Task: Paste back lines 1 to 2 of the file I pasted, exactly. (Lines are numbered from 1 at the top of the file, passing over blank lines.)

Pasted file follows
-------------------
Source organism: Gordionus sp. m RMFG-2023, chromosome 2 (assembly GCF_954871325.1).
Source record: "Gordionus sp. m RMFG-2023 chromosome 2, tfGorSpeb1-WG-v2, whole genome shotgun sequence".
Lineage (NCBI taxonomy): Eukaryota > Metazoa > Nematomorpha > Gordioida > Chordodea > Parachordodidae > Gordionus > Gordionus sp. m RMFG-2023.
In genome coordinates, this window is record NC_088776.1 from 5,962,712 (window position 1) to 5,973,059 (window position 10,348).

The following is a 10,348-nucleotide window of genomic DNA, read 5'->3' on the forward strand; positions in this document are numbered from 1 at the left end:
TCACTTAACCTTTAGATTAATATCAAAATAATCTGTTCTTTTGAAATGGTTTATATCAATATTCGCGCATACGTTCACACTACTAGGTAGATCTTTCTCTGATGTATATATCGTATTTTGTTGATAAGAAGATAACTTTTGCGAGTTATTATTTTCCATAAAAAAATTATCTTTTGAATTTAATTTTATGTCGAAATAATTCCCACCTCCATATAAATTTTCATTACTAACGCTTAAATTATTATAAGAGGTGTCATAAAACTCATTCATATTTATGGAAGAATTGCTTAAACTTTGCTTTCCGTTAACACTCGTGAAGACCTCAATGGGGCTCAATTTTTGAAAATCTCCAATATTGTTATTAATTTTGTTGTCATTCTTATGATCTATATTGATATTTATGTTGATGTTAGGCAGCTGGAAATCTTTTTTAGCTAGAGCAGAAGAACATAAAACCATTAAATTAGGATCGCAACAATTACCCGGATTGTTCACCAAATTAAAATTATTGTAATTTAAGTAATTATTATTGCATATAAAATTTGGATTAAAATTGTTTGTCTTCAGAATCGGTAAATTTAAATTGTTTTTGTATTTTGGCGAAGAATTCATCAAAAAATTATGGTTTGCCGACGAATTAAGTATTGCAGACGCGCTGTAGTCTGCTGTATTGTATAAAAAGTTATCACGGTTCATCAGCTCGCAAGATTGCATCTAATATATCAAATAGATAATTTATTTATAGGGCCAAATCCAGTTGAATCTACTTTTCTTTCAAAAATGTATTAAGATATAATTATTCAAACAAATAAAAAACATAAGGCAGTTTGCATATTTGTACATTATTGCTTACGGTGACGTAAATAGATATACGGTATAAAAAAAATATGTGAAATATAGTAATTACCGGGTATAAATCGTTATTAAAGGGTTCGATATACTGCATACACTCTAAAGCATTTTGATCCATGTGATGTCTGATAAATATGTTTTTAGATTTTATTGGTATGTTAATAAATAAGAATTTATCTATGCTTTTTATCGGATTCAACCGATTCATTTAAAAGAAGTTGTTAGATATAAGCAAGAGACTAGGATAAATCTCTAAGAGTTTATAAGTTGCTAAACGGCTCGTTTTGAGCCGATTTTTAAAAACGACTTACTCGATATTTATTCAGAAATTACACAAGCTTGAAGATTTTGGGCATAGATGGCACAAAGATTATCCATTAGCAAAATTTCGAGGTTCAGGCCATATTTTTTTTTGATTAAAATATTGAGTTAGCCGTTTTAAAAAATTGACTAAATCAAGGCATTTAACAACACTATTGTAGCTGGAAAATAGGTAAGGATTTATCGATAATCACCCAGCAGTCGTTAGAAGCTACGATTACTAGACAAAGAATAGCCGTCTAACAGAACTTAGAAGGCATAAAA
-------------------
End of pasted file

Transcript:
Source organism: Gordionus sp. m RMFG-2023, chromosome 2 (assembly GCF_954871325.1).
Source record: "Gordionus sp. m RMFG-2023 chromosome 2, tfGorSpeb1-WG-v2, whole genome shotgun sequence".